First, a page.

Alan Barth (Oct. 21, 1906–Nov. 20, 1979) was an American journalist specializing in civil liberties, best known for his 30 year stint as an editorial writer at The Washington Post, from which he retired in 1972, and his books on historical and contemporaneous politics.
He was born Alan Barth Lachheimer to Jacob and Flora (Barth) Lauchheimer. He received his Ph.B. from Yale University in 1929 and was a Nieman fellow at Harvard University 1948-49. He married Adrienne Mayer on July 1, 1939.
His best-known book is probably the posthumously published The Rights of Free Men: An Essential Guide to Civil Liberties, a collection of his articles, editorials, speeches, and other material. He was elected a Fellow of the American Academy of Arts and Sciences in 1952.
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- The Rights of Free Men: An Essential Guide to Civil Liberties (1984)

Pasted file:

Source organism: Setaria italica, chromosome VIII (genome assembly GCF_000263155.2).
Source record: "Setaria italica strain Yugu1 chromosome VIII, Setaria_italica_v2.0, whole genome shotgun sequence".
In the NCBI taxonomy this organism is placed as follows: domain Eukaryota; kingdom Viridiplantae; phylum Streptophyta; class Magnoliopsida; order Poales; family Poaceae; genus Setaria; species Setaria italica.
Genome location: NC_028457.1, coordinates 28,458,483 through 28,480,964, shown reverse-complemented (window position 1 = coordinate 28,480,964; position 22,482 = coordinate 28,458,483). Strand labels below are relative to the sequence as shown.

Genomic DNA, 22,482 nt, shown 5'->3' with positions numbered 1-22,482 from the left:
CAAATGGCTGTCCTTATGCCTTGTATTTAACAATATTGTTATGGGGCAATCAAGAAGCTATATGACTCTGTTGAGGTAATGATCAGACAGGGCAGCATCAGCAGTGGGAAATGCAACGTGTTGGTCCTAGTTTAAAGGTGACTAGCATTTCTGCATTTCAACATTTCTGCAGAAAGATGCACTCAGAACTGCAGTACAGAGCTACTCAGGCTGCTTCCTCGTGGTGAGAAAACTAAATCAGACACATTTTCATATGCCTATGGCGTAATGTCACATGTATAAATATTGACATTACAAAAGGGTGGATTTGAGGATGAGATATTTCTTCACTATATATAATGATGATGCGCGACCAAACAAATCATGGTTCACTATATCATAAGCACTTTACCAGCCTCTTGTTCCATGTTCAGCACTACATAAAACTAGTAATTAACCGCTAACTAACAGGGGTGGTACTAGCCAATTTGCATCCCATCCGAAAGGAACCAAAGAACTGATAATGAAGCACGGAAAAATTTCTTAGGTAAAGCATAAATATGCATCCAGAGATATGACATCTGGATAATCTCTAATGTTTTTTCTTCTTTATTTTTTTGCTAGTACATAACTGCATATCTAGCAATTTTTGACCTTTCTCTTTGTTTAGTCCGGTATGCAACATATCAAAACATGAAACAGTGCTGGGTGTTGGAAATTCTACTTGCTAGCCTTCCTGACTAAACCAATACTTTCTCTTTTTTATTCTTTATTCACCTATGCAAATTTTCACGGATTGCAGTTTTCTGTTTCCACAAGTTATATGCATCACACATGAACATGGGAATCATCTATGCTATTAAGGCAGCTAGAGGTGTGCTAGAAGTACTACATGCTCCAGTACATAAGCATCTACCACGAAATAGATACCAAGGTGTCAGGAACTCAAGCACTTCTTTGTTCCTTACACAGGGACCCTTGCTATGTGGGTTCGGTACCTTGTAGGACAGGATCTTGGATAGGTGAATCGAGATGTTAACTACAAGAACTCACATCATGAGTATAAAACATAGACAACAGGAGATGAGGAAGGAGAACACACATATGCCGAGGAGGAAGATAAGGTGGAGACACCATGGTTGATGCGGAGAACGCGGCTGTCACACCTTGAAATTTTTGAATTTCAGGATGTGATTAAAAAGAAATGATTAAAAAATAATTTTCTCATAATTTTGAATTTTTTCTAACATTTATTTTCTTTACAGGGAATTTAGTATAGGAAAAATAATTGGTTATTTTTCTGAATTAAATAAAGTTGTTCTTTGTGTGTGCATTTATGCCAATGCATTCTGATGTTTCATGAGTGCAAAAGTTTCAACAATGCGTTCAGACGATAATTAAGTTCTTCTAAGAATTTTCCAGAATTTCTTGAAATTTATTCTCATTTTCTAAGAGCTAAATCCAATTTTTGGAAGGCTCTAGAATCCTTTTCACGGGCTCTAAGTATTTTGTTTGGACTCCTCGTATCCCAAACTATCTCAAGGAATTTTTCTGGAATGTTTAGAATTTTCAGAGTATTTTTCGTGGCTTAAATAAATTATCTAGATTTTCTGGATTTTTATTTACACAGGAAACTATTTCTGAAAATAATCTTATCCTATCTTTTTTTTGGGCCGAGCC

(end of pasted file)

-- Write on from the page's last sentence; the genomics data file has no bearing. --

- Prophets with Honor: Great Dissents and Great Dissenters in the Supreme Court (1974)
- Presidential Impeachment (1974)
- Government by investigation (1973)
- The price of liberty (1972)
- Law enforcement versus the law (1963)
- Why handle criminals with kid gloves? (September 1959)
- When Congress investigates (1955)
- How good is an FBI report? (March 1954)
- The loyalty of free men (1951)
- F.D.R. as a politician (February 1945)
- "Book of Members, 1780-2010: Chapter B". American Academy of Arts and Sciences. Retrieved May 17, 2011.
- Alan Barth, review of The Autobiography of a Curmudgeon by Harold L. Ickes in The New Republic, 1943, collected in The New Republic, Volume 108, p. 677
- "Who Said It First? Journalism is the 'first rough draft of history.'" by Jack Shafer, Slate (30 August 2010)